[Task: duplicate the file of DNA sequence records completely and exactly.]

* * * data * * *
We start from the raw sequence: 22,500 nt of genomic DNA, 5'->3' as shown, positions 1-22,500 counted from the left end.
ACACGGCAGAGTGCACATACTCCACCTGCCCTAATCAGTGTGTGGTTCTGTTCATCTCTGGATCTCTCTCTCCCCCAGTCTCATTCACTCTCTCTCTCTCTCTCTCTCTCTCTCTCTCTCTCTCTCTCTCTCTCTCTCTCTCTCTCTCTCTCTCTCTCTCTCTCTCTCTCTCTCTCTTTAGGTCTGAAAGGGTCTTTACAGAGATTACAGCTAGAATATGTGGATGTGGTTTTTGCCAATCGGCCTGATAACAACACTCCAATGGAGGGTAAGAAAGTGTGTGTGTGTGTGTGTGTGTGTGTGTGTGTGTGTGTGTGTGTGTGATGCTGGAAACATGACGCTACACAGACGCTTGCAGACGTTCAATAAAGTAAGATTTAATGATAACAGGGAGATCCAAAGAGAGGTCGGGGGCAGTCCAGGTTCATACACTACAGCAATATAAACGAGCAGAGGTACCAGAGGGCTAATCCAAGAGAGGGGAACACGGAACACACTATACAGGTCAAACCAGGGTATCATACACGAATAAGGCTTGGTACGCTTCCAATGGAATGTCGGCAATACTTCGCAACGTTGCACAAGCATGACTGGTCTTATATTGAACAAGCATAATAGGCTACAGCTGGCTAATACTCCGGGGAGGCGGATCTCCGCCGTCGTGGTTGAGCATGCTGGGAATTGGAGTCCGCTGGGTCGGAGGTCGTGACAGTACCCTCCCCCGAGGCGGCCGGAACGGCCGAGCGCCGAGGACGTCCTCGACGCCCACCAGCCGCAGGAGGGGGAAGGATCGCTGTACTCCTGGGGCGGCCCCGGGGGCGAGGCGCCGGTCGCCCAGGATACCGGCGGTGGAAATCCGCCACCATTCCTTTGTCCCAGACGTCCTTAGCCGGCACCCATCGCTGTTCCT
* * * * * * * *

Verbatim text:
We start from the raw sequence: 22,500 nt of genomic DNA, 5'->3' as shown, positions 1-22,500 counted from the left end.
ACACGGCAGAGTGCACATACTCCACCTGCCCTAATCAGTGTGTGGTTCTGTTCATCTCTGGATCTCTCTCTCCCCCAGTCTCATTCACTCTCTCTCTCTCTCTCTCTCTCTCTCTCTCTCTCTCTCTCTCTCTCTCTCTCTCTCTCTCTCTCTCTCTCTCTCTCTCTCTCTCTCTCTTTAGGTCTGAAAGGGTCTTTACAGAGATTACAGCTAGAATATGTGGATGTGGTTTTTGCCAATCGGCCTGATAACAACACTCCAATGGAGGGTAAGAAAGTGTGTGTGTGTGTGTGTGTGTGTGTGTGTGTGTGTGTGTGTGTGTGATGCTGGAAACATGACGCTACACAGACGCTTGCAGACGTTCAATAAAGTAAGATTTAATGATAACAGGGAGATCCAAAGAGAGGTCGGGGGCAGTCCAGGTTCATACACTACAGCAATATAAACGAGCAGAGGTACCAGAGGGCTAATCCAAGAGAGGGGAACACGGAACACACTATACAGGTCAAACCAGGGTATCATACACGAATAAGGCTTGGTACGCTTCCAATGGAATGTCGGCAATACTTCGCAACGTTGCACAAGCATGACTGGTCTTATATTGAACAAGCATAATAGGCTACAGCTGGCTAATACTCCGGGGAGGCGGATCTCCGCCGTCGTGGTTGAGCATGCTGGGAATTGGAGTCCGCTGGGTCGGAGGTCGTGACAGTACCCTCCCCCGAGGCGGCCGGAACGGCCGAGCGCCGAGGACGTCCTCGACGCCCACCAGCCGCAGGAGGGGGAAGGATCGCTGTACTCCTGGGGCGGCCCCGGGGGCGAGGCGCCGGTCGCCCAGGATACCGGCGGTGGAAATCCGCCACCATTCCTTTGTCCCAGACGTCCTTAGCCGGCACCCATCGCTGTTCCT